Article Abstract

Classification and treatment of chronic obstructive pulmonary disease outpatients in China according to the Global Initiative for Chronic Obstructive Lung Disease (GOLD) 2017: comparison with GOLD 2014

Authors: Yanan Cui, Zhongshang Dai, Lijuan Luo, Ping Chen, Yan Chen

Abstract

Background: In 2017, the Global Initiative for Chronic Obstructive Lung Disease (GOLD) proposed new classification criteria for patients with chronic obstructive pulmonary disease (COPD), which categorizes them into groups A–D based on risk of exacerbations and symptoms. The impact of the 2017 revisions on categorization and subsequent drug selection has been insufficiently studied in China.
Methods: This observational, multicenter, cross-sectional study recruited patients attending the outpatient clinics of 12 tertiary hospitals in China between April 2016 and July 2018. Patients were classified according to the GOLD 2014 and 2017 classification criteria and profiled based on categorization, demographics, clinical characteristics, and treatment regimens.
Results: In total, 1,278 COPD patients [mean age (±SD), 62.4±8.4 years; body mass index (BMI), 22.3±3.4 kg/m2] were included. According to the GOLD 2014 and 2017 classification criteria, the distribution in groups A–D was 58 (4.5%), 288 (22.5%), 28 (2.2%), 904 (70.7%) and 71 (5.6%), 573 (44.8%), 15 (1.2%), 619 (48.4%), respectively. Overall, 32% of patients in groups C–D were reclassified to groups A–B. Based on both GOLD 2014 and 2017, low BMI and education level were independent risk factors for high risk of exacerbation (i.e., being in groups C–D) (P<0.05). The patients who were reclassified from group D to B were younger and had fewer symptoms than those who remained in group D. The most frequently prescribed regimen was triple inhaled treatment (39.4%). Inhaled corticosteroids (ICS) were prescribed across all groups, and 205 (71.9%) of the 285 patients who were reclassified from group D to B were treated with ICS.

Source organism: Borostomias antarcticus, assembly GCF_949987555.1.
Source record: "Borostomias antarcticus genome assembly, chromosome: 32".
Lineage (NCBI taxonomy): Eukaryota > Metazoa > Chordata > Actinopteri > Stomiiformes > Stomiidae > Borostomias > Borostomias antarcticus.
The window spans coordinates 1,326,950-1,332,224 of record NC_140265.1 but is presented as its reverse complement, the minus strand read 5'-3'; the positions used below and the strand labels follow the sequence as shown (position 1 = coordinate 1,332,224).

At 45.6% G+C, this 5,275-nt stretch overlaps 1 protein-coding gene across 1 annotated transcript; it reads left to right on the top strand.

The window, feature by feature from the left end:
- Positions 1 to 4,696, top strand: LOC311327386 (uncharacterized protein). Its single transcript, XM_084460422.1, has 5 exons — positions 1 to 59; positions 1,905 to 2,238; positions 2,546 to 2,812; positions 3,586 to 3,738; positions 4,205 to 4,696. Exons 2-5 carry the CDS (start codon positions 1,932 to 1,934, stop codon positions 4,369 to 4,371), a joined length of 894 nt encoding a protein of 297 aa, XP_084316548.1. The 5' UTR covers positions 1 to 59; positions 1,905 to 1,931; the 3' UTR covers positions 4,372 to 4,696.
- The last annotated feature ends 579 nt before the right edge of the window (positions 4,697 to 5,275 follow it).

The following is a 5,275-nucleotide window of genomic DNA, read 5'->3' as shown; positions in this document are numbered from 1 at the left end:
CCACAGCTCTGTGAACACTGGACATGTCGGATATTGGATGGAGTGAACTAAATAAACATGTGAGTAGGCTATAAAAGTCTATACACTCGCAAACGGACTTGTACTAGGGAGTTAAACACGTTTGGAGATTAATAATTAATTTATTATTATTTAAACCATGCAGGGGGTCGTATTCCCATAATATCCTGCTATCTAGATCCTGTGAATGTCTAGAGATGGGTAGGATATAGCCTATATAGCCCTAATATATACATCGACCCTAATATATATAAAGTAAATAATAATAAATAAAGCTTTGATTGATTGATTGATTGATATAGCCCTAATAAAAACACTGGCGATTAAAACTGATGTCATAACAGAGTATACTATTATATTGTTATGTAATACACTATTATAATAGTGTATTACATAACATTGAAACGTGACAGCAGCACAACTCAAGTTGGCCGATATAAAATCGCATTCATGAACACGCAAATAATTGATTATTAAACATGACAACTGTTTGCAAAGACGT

Conclusions: GOLD 2017 reclassified COPD patients to low-risk groups. The risk of exacerbation increased with decreased BMI or education levels. Overtreatment was observed in many patients, and physicians should reexamine treatment patterns for patients reclassified into low-risk groups.

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